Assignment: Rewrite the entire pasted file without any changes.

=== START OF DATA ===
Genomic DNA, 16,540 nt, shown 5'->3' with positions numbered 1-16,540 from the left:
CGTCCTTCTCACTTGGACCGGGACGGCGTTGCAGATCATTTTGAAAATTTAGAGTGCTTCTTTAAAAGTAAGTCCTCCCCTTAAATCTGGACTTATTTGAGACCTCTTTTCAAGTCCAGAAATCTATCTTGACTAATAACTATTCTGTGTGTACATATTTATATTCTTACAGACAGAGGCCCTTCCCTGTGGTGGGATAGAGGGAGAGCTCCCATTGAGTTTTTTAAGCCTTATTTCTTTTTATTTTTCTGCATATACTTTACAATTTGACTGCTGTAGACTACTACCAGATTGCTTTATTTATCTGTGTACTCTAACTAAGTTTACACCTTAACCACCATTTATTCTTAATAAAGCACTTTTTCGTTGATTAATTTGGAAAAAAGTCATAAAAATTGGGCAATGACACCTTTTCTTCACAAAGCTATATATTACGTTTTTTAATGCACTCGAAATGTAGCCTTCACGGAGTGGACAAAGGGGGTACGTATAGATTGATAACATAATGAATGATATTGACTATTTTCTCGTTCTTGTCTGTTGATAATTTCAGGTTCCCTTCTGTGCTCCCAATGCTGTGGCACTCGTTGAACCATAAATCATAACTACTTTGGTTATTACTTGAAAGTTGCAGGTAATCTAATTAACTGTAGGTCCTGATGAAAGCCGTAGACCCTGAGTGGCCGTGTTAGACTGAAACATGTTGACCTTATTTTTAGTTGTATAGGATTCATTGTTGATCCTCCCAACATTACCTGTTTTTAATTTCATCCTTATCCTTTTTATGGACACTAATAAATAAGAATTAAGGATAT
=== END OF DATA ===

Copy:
Genomic DNA, 16,540 nt, shown 5'->3' with positions numbered 1-16,540 from the left:
CGTCCTTCTCACTTGGACCGGGACGGCGTTGCAGATCATTTTGAAAATTTAGAGTGCTTCTTTAAAAGTAAGTCCTCCCCTTAAATCTGGACTTATTTGAGACCTCTTTTCAAGTCCAGAAATCTATCTTGACTAATAACTATTCTGTGTGTACATATTTATATTCTTACAGACAGAGGCCCTTCCCTGTGGTGGGATAGAGGGAGAGCTCCCATTGAGTTTTTTAAGCCTTATTTCTTTTTATTTTTCTGCATATACTTTACAATTTGACTGCTGTAGACTACTACCAGATTGCTTTATTTATCTGTGTACTCTAACTAAGTTTACACCTTAACCACCATTTATTCTTAATAAAGCACTTTTTCGTTGATTAATTTGGAAAAAAGTCATAAAAATTGGGCAATGACACCTTTTCTTCACAAAGCTATATATTACGTTTTTTAATGCACTCGAAATGTAGCCTTCACGGAGTGGACAAAGGGGGTACGTATAGATTGATAACATAATGAATGATATTGACTATTTTCTCGTTCTTGTCTGTTGATAATTTCAGGTTCCCTTCTGTGCTCCCAATGCTGTGGCACTCGTTGAACCATAAATCATAACTACTTTGGTTATTACTTGAAAGTTGCAGGTAATCTAATTAACTGTAGGTCCTGATGAAAGCCGTAGACCCTGAGTGGCCGTGTTAGACTGAAACATGTTGACCTTATTTTTAGTTGTATAGGATTCATTGTTGATCCTCCCAACATTACCTGTTTTTAATTTCATCCTTATCCTTTTTATGGACACTAATAAATAAGAATTAAGGATAT